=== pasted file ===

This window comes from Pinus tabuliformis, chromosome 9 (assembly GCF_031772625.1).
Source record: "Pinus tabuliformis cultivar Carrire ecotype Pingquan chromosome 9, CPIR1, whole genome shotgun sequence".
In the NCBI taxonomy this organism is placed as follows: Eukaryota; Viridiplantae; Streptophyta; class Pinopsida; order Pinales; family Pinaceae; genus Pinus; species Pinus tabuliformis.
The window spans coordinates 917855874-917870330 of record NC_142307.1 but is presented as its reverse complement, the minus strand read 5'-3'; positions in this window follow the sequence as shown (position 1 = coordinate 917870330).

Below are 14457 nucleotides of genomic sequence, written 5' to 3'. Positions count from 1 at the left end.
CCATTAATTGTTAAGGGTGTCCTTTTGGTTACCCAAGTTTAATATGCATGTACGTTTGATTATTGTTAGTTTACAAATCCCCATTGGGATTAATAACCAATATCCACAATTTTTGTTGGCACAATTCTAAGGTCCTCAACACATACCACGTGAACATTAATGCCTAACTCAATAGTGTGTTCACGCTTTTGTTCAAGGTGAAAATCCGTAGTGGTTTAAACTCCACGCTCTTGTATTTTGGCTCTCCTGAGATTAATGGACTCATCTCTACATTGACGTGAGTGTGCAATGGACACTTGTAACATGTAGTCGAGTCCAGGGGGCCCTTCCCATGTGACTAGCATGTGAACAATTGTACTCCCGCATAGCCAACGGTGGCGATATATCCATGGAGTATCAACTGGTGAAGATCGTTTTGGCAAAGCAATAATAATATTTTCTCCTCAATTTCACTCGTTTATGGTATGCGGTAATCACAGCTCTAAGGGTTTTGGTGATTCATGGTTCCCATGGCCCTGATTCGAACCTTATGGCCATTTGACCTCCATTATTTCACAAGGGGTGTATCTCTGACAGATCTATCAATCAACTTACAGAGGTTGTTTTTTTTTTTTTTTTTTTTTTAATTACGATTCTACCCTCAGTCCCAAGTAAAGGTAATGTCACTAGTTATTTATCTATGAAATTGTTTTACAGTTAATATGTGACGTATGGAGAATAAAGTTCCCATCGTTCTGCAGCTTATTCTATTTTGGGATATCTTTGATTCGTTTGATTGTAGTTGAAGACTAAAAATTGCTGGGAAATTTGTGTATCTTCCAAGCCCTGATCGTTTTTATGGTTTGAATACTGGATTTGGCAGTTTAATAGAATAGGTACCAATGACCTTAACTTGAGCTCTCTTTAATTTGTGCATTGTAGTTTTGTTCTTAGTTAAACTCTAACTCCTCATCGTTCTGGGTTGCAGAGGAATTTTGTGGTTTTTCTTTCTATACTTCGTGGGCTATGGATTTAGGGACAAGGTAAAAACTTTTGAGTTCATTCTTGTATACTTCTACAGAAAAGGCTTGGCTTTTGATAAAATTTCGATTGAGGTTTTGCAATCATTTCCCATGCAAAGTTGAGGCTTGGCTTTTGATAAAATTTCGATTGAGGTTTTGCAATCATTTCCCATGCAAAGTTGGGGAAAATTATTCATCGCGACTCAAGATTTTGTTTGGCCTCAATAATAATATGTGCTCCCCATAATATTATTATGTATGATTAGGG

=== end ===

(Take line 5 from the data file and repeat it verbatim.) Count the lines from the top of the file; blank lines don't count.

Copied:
Below are 14457 nucleotides of genomic sequence, written 5' to 3'. Positions count from 1 at the left end.